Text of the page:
Think Information. Think Security.
For years enterprises have been trying to control peer-to-peer (P2P) technologies inside their networks, and for good reason. The efficiency with which P2P technology move large files have made P2P networks key enablers of the Internet grey market by acting as the distribution mechanism of choice for pirated movies, music or applications. Aside from P2P being a source for pirated content, they are also a significant enabler of malware as both an infection vector and a command-and-control (C2) channel. These security risks have made controlling P2P traffic a priority for many security teams.

One approach to controlling the grey market usage of P2P would be to provide an alternative means for moving large files such as web-based file transfer applications YouSendIt!, Dropbox or These are just a few of many “digital locker” alternatives and their use is becoming so common that one might assume that P2P is on the decline.

Interestingly, data from Palo Alto Networks Application Usage and Risk Report issued today shows that the opposite is true: The use of P2P is surging in the enterprise and web-based file transfer is staying relatively flat. In terms of bandwidth consumed, P2P saw a seven-fold increase compared to the previous report (from 2% to 14%), and it continues to dwarf web-based file transfer applications. In fact, BitTorrent alone accounted for 58 times more bandwidth than Dropbox, RapidShare, and the other 68 variants combined. What makes these reports particularly interesting is they are based on analysis of real traffic from enterprise networks (petabytes of traffic from more than 2,000 different organizations in this version of the report). So the obvious question is what makes P2P so tenacious in the enterprise despite alternatives and efforts to control it?
The simplest answer is that P2P thrives because it can. P2P is notoriously difficult to control because it is inherently dynamic. P2P is not bound to a single default port, and can easily adapt to the network to find available ports as the need arises. This is made particularly clear in the Palo Alto Networks report, which breaks out the behavior of all file transfer applications based on port behavior. In this case 88% of the filesharing/file transfer bandwidth was consumed by applications that port-hopped between multiple ports, compared to only 5% by applications that used port 80 or 443. Both web-based and P2P file transfer applications were seen in abundance, but the heavy lifting in terms of bandwidth was being done by dynamic P2P apps.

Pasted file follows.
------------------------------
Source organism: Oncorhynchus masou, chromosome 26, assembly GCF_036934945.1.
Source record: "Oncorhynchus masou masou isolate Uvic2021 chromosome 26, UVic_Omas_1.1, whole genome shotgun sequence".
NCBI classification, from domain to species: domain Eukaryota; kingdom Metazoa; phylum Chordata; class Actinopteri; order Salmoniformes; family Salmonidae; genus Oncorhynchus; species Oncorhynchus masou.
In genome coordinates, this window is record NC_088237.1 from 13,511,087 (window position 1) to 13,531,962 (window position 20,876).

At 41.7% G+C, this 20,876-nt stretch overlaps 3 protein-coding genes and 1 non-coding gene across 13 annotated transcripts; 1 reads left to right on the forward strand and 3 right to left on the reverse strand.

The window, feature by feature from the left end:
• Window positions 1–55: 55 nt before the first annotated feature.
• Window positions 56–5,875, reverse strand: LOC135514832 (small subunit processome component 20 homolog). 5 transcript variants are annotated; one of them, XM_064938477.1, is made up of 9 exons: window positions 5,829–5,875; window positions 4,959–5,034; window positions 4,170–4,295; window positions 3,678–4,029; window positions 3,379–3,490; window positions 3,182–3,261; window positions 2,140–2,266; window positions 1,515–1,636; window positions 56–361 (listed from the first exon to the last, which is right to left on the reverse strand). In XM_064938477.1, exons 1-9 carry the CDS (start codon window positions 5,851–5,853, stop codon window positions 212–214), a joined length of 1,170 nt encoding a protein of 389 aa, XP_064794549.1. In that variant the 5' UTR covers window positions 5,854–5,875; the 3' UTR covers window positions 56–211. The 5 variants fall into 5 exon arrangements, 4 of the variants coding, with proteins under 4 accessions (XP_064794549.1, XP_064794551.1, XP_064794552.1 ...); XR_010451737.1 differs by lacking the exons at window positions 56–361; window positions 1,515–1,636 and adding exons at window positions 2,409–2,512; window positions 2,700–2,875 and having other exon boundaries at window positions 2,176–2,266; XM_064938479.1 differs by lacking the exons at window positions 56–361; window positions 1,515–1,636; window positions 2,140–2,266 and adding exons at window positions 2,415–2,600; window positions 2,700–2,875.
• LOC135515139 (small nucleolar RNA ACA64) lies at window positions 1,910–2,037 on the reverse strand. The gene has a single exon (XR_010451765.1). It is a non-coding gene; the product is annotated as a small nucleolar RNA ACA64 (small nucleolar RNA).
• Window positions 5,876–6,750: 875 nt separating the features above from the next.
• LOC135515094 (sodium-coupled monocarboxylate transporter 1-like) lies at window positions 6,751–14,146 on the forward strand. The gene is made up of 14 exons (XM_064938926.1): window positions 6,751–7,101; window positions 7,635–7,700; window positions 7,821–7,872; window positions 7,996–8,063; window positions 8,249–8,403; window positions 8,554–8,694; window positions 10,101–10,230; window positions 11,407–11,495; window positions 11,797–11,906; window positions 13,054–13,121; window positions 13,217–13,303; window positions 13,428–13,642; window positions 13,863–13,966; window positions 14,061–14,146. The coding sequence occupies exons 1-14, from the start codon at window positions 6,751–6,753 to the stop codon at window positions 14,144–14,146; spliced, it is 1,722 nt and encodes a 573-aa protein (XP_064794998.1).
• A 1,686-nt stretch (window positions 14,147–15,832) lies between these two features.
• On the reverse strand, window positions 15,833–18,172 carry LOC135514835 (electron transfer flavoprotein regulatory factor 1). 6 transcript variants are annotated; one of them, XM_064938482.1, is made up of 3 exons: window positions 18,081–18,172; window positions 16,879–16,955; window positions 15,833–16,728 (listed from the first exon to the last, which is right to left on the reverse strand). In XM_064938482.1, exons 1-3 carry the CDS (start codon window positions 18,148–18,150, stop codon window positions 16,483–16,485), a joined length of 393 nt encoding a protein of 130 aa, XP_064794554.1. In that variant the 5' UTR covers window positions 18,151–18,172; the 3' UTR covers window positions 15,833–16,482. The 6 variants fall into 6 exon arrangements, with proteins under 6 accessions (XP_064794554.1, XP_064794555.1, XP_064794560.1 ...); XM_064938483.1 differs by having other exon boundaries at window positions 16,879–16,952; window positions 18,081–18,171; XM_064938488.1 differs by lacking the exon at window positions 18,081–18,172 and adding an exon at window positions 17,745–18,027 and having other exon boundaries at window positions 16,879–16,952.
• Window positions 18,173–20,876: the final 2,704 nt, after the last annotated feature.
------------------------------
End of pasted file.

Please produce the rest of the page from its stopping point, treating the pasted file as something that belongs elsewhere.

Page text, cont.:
The importance of controlling P2P is not limited to simply preserving bandwidth and warding against copyright infringement. P2P networks are inherently distributed and designed to easily survive the loss of any (or many) endpoints. This trait has made P2P increasingly attractive as a C2 channel for botnets. Instead of relying on command-and-control servers that can be taken down, a peer-to-peer based control structure allows a botnet to survive and provide coordination simply by using the end-points of the botnet themselves. Botnets that use P2P for command and control – from Storm and Kelihos to TDL-4 and even new forms of Zeus – have proven to be notoriously difficult to take down. The Application Usage and Risk Report further indicates that P2P protocols were repeatedly being used as the starting point for new botnet protocols. In particular, polymorphic malware was observed building on top of QVOD (a P2P streaming protocol) to build custom malware communications channels. If nothing else, this underscores the risk of allowing P2P traffic to run unchecked in the enterprise in that it provides an ideal cover for malware to hide in the network.

The increasing use of P2P as a malware vector and C2 channel re-emphasizes two key facts that are sometimes overlooked. First, and most obvious, is that web-connected applications are a common malware vector. The second, yet less obvious, fact is that the applications used as a malware vector are not always the most common or most visible. P2P has in recent years, been quietly maintaining a steady existence, hiding in the shadows of social media and digital lockers – yet the risks are as great, or greater, comparatively.

Browse the report findings using the interactive application at

Cross-posted from: Threat Post

10/8/2012 03:58:29 pm

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